By Barbara Pendleton Jones
Includes 8 pages of color photos
6 x 9 inches
Published March 2023
Biography / Literary Figures
Tula Pendleton was the belle of her small Kentucky hometown when she married Holmes Cummins Jr., a rising young insurance executive, in 1894. When the expected children never came, Tula turned her hand to writing short fiction, publishing stories in popular American magazines. Her range as an author was impressive, from romances and medical dramas to truly haunting tales of the uncanny. She also wrote charming stories of small-town life that addressed the pleasures, comforts, and stings of life in a rural community.
Tula’s stories were well received, but as her writing career blossomed, the couple struggled with family, health, and financial troubles. In 1924, they carried out a suicide pact, an event covered by more than 120 American newspapers at the time. Soon after, though, both Tula and her work were forgotten.
This volume, researched and written by Tula’s great-niece, relates with empathy and insight the remarkable story of Tula’s life. It also collects, for the first time, all of her extant stories, giving new generations the chance to discover the work of this extraordinary Southern writer.
About the Author
Barbara Pendleton Jones, great-niece of Tula Pendleton Cummins, grew up hearing only the barest account of Tula’s career as a writer and her tragic death. When she set out to learn more about her great-aunt, she had only two of Tula’s letters and fragments of her family history. By piecing together Tula’s genealogy, finding her published stories, locating letters and newspaper articles in archives, and retracing Tula’s steps across much of the South, Jones—a retired psychologist and psychoanalyst—has crafted a moving and illuminating portrait of her extraordinary relative.
"This fascinating—and ultimately tragic—story is a real pleasure to read. Beginning with a double suicide, the biography flashes back to tell of Tula Pendleton’s life as a child, a wife, and a writer. Tula’s biography opens out to illuminate many issues of her times, both culturally relevant and everyday, from small-town life to the role of the Southern woman, from attitudes toward race to the practice of medicine and the trials of chronic disease. Tula’s life ends sadly and violently, but her published stories can now live on, painstakingly excavated and collected by Barbara Pendleton Jones. And Tula’s stories are truly excellent. It’s wonderful that Tula Pendleton will no longer be forgotten, through this double treat of two books in one—a biography and a collection of short stories from the early 20th century. This book should be widely read for histories of the South, for women’s history, and for sheer pleasure."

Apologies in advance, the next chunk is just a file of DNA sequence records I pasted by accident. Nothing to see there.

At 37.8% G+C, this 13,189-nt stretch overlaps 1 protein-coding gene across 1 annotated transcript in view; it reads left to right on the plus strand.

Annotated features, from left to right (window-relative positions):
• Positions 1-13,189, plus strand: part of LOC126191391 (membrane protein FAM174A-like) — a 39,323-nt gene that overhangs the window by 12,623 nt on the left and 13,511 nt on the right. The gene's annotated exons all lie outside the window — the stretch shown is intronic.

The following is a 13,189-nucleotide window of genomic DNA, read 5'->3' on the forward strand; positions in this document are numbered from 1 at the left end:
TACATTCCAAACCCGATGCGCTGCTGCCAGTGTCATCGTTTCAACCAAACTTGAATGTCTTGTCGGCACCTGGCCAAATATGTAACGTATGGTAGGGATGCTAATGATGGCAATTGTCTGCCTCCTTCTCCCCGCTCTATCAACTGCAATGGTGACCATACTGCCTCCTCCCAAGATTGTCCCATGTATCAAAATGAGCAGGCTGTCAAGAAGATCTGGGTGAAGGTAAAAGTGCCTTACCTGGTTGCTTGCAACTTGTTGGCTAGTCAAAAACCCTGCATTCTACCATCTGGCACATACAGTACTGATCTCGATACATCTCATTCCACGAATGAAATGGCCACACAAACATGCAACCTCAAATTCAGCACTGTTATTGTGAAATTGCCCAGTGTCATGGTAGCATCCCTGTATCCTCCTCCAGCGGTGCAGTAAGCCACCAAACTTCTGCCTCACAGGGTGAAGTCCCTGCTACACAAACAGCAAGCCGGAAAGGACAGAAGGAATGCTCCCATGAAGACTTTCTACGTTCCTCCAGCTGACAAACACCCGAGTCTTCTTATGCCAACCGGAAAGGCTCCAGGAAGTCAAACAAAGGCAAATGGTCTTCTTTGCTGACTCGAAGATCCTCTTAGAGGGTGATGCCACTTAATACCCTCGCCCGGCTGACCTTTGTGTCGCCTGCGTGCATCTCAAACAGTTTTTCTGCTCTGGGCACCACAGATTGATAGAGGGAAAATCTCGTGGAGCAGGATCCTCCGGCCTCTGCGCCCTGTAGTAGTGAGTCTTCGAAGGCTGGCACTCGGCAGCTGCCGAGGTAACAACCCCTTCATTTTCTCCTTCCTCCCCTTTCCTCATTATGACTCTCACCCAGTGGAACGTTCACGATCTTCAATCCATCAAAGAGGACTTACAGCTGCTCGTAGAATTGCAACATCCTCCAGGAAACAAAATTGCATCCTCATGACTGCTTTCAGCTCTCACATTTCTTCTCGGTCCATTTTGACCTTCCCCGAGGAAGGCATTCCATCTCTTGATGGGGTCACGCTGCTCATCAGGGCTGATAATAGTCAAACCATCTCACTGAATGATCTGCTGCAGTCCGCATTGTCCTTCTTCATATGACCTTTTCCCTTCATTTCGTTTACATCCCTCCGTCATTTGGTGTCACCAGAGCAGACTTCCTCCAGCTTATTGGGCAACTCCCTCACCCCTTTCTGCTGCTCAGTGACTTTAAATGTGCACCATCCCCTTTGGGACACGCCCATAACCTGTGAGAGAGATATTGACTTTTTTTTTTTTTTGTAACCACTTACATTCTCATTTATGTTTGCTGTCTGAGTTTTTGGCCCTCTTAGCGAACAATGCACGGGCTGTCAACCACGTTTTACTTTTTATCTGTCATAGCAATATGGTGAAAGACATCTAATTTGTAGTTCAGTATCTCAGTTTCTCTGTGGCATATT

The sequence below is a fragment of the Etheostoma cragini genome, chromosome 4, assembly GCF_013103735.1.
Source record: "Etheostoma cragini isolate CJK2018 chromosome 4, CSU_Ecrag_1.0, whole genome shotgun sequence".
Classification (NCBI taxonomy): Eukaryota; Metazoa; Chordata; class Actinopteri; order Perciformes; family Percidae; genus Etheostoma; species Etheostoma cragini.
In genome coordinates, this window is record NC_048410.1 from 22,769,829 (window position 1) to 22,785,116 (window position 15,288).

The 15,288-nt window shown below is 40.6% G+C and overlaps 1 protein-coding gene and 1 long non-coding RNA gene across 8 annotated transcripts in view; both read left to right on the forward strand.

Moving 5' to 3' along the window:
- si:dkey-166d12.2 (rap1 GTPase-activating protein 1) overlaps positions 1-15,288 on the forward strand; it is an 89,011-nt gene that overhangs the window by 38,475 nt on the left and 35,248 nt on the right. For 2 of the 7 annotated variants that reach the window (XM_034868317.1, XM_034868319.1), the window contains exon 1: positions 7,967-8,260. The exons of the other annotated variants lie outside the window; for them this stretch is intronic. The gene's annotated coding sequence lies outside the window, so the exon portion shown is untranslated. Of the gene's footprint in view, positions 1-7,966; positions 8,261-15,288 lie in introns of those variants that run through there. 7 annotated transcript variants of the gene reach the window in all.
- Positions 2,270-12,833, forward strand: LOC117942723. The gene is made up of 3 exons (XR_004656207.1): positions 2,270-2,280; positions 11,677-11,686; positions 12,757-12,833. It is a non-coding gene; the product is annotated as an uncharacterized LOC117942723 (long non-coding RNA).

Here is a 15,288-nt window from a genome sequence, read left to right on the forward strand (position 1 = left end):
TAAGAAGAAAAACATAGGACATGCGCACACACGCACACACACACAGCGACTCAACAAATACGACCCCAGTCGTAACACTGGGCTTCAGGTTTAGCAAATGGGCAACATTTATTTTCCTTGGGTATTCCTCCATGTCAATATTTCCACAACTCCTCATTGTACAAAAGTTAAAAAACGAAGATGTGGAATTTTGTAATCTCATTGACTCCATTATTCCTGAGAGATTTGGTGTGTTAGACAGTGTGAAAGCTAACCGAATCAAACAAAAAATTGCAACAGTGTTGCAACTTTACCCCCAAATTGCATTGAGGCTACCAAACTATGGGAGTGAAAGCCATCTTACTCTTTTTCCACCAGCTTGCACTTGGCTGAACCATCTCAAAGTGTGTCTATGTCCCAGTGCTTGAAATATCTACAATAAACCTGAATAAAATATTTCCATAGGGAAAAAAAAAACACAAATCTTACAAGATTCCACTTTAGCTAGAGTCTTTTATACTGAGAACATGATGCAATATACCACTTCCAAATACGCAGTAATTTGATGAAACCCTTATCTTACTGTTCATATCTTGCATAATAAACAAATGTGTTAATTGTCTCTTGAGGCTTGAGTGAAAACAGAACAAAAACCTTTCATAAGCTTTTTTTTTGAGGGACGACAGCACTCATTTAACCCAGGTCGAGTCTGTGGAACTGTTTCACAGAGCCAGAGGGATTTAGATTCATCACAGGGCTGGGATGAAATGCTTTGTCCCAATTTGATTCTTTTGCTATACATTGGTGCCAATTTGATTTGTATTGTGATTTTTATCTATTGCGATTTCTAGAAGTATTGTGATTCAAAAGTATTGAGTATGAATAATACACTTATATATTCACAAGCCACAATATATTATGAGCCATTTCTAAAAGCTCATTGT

—Carolyn Williams, PhD, Distinguished Professor and Kenneth Burke Chair in English, Rutgers University
"Intrigued by her father’s account of her great-aunt Tula Pendleton, Jones delves into Pendleton’s published and personal writings to reconstruct the story of her struggles with depression, infertility, financial insecurity, and her husband’s illness, and their double suicide in 1924. Tula Pendleton: The Life and Work of a Forgotten Southern Writer tells the compelling and at times heart-wrenching story of the troubling complications for a Southern woman caught between societal expectations of her gender and her own personal desire to forge her own path. The book makes an important contribution to Southern Studies by republishing 28 stories by this once well-regarded Southern woman writer."
—Mary Weaks-Baxter, PhD, Andrew H. Sherratt College Professor, Department of English, Rockford University, author of Leaving the South: Border Crossing Narratives and the Remaking of Southern Identity, co-editor of The History of Southern Women’s Literature
"Tula Pendleton (1872–1924) was by no means a major literary figure, but Barbara Pendleton Jones, a collateral descendant, chronicles the little-remembered short-story writer’s life with grace and an admirable attention to detail. The life is interesting on several levels, not least as that of a woman writer of the early 20th century—in an all-too-familiar case of decayed Southern gentility—struggling to support her near-invalid husband."
—Alan Pell Crawford, author of Twilight at Monticello: The Final Years of Thomas Jefferson